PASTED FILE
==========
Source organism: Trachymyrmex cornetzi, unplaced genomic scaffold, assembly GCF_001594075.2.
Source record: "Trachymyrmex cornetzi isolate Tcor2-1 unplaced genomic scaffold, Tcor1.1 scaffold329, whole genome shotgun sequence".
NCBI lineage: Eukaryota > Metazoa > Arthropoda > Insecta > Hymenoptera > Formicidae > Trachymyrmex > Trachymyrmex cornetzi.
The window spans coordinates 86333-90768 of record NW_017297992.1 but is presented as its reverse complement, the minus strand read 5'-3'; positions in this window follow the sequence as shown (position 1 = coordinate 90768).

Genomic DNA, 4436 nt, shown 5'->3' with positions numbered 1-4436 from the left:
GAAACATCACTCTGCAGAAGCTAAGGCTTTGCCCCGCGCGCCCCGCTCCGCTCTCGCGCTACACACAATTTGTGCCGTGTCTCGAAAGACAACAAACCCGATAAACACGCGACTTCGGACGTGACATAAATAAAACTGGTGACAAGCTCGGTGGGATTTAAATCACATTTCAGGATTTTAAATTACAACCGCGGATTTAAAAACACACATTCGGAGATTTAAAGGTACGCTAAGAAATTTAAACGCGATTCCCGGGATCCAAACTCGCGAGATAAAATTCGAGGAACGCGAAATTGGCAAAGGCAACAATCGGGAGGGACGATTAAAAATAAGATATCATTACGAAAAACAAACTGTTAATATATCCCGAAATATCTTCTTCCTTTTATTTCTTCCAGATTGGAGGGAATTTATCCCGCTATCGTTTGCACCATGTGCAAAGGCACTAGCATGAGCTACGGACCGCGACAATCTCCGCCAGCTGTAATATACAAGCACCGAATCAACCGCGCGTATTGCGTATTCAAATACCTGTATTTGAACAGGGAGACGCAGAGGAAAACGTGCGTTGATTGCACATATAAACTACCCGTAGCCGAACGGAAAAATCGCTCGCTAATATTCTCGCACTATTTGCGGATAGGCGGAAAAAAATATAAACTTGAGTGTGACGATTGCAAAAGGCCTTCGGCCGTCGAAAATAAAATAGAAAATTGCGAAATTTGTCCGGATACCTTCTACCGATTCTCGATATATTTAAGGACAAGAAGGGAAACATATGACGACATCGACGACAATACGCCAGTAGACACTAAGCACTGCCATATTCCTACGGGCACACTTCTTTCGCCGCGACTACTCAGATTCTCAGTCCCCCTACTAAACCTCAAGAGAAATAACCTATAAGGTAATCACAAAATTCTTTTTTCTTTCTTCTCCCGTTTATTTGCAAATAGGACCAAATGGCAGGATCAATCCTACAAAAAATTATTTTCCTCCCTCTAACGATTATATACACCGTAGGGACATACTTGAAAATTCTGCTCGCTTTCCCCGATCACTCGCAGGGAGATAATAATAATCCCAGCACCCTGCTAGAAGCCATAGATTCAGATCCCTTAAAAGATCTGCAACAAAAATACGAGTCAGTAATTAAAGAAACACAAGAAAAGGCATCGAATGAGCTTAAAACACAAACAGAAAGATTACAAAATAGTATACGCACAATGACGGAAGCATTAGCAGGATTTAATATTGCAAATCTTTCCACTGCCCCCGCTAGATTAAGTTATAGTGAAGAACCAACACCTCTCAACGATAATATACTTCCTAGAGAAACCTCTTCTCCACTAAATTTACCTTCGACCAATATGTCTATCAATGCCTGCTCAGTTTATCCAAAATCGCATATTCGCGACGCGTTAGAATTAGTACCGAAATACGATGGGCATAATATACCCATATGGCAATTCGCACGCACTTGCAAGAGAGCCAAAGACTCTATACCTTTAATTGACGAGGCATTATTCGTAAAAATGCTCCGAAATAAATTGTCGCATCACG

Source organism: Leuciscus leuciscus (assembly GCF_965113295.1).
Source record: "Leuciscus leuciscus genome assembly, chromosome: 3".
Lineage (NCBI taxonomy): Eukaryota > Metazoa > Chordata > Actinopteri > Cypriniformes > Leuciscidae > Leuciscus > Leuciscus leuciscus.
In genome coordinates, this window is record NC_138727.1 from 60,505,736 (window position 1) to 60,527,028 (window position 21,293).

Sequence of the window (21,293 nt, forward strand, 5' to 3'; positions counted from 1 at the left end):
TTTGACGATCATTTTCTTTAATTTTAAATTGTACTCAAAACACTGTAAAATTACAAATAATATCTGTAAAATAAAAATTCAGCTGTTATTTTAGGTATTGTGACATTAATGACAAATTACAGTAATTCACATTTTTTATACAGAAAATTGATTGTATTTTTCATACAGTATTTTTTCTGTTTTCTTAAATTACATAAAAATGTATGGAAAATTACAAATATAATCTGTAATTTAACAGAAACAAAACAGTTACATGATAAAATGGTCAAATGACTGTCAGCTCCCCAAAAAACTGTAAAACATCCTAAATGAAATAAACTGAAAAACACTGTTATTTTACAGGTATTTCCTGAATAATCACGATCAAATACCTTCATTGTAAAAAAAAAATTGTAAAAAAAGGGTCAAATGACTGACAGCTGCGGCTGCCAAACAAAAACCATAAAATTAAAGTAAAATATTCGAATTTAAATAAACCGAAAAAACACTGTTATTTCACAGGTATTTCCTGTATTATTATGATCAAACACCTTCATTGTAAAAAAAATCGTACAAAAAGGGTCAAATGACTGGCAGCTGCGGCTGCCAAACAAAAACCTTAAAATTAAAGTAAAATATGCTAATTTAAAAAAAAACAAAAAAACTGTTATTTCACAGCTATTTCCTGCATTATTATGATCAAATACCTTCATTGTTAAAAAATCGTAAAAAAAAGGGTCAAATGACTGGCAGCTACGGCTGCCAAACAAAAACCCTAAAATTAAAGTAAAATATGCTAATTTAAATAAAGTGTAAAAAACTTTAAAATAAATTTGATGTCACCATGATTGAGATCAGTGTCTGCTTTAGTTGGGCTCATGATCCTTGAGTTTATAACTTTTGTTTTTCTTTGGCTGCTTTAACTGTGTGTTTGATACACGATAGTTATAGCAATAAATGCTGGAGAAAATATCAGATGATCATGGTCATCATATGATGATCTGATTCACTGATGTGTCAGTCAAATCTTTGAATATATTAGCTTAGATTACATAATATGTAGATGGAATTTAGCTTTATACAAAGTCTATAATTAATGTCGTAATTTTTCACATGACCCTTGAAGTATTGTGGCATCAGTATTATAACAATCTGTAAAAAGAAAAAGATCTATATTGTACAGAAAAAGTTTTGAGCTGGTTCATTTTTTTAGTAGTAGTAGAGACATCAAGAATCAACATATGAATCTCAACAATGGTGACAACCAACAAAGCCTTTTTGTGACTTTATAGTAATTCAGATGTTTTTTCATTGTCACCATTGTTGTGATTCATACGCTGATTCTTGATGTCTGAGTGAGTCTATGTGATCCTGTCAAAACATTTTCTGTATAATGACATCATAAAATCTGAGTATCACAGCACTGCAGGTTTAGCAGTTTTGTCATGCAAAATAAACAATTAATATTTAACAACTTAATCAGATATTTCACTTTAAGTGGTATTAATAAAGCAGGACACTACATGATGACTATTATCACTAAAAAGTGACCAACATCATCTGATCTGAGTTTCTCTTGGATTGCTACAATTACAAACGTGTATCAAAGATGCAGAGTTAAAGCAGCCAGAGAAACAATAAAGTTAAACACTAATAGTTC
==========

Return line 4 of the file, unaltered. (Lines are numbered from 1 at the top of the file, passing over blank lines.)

The window spans coordinates 86333-90768 of record NW_017297992.1 but is presented as its reverse complement, the minus strand read 5'-3'; positions in this window follow the sequence as shown (position 1 = coordinate 90768).